Resisters in the 2020 Election and Beyond

By Dana R. Fisher

American Resistance is an important book, not only as a portrait of our moment but also as a challenge to traditional understandings of protest politics. Dana R. Fisher shows how wrong it is—especially in the Trump era—to draw sharp lines between protest and electoral action. She details what drove millions to come out in revolt against Trump, explains who they are, and demonstrates how the early marches translated into the unprecedented political engagement of 2018. There are lessons here for 2020 and beyond.

~E. J. Dionne, Jr., coauthor of One Nation After Trump: A Guide for the Perplexed, the Disillusioned, the Desperate, and the Not-Yet Deported

It’s University Press Week 2020, and today’s theme is “Active Voices.” Dana R. Fisher, author of American Resistance, has been following a sample group of protesters since 2017. In this post she discusses how their motivations and resistance efforts have changed in the past four years. This piece was adapted from the Washington Post article, “The original Women’s Marchers are still a political force.”

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Since Donald Trump took office, millions of people have marched in the streets to protest the administration and its policies. The first event, the 2017 Women’s March, was the largest single-day demonstration in recorded U.S. history. As I discuss in American Resistance, the Women’s March in 2017 was the spark that ignited the anti-Trump Resistance, which mobilized left-leaning Americans to march in the streets at numerous demonstrations that were focused on a range of progressive issues. Since 2017, I have followed a random sample of those Resisters who marched for women’s rights, climate change, gun control, racial justice, and so much more.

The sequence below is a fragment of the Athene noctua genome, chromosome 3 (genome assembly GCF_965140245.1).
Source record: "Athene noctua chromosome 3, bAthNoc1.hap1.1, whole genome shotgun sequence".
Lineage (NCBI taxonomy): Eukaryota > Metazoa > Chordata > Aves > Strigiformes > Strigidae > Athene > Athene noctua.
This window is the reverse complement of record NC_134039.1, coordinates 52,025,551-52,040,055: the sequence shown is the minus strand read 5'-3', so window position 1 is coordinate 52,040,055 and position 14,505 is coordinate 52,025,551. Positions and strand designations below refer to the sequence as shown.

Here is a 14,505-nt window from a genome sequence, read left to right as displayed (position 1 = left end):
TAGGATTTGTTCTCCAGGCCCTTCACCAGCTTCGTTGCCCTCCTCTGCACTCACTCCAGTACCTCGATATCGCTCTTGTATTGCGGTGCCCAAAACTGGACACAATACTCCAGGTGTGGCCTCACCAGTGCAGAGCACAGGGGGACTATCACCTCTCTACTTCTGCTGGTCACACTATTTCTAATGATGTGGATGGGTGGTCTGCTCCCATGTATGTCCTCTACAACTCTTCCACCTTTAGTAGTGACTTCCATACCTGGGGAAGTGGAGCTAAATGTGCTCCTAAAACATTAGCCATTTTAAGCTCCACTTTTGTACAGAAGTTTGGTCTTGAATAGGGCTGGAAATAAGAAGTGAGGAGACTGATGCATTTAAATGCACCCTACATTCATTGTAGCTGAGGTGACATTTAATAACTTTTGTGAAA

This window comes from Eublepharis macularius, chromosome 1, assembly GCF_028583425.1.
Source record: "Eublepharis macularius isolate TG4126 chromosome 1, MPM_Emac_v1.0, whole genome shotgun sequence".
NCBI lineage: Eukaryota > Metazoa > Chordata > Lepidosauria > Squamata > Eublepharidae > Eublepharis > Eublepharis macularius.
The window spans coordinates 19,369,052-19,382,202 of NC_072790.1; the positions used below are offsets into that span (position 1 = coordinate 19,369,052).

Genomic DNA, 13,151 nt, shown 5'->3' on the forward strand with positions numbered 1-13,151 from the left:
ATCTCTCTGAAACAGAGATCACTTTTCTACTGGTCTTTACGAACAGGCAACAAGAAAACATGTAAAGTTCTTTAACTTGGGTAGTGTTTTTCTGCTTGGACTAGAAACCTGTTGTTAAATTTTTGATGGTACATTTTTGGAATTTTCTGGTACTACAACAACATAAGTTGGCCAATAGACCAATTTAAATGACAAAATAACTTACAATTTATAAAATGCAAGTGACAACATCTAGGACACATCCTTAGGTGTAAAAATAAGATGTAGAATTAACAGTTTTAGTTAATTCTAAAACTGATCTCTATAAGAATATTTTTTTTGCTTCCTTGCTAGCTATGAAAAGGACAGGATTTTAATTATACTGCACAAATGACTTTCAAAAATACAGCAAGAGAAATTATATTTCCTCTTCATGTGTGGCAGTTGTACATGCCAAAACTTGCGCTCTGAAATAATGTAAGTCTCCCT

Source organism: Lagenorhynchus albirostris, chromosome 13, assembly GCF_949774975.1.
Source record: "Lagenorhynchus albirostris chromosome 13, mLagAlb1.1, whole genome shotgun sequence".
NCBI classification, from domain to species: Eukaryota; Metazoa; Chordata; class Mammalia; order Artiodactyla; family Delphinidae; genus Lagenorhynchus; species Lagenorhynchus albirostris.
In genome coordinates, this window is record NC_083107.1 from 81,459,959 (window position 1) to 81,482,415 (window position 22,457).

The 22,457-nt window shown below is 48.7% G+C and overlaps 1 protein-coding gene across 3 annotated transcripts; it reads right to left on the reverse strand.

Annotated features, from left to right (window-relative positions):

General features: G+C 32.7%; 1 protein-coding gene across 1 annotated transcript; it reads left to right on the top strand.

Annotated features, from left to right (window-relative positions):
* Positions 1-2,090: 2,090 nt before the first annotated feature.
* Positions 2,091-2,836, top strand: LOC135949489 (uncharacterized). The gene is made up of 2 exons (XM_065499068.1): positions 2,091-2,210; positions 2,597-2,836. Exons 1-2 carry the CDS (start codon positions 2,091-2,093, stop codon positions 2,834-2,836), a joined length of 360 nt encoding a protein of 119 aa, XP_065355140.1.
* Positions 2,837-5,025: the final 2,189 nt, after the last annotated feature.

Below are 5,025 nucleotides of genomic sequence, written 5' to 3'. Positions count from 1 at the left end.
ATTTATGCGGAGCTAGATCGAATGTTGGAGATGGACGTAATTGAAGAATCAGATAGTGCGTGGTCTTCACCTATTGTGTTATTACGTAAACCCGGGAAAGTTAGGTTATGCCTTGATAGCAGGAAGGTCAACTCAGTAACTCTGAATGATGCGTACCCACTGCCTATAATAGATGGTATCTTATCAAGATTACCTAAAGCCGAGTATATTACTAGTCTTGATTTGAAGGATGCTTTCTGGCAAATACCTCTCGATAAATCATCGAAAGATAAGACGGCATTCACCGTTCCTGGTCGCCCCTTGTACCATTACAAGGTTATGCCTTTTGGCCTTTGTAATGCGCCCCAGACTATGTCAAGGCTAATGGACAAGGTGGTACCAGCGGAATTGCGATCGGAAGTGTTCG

In October 2020, I followed up with this sample to see how they have been participating in politics during the pandemic and what was motivating their activism. By the time the survey closed at the end of the month, 216 participants from the original wave of data collection had completed the follow-up study, representing a 29 percent response rate. Given the time that has elapsed between some of the protests where respondents were surveyed and now, this response rate is better than I expected (and it is higher than the response rate for my follow-up survey with the sample right after the midterm elections in November 2018).

Resisters’ Motivations Have Shifted

When originally surveyed while protesting in the streets, few participants identified racial justice and police brutality as among their top motivations. At the 2017 Women’s March, respondents were asked to write in their reasons for attending; people could write as many as they wanted. Those data were coded into issues and counted, and racial justice and police brutality/Black Lives Matter emerged as distinct categories (my fellow researchers and I discuss how these categories are related in this article). In subsequent protests, participants were asked to check off what issues were motivating them from the list of fourteen issues that emerged from the data from that first march (plus an “other” category to write in).  These data make it possible to understand the most common motivations and also assess patterns of motivations across the marches.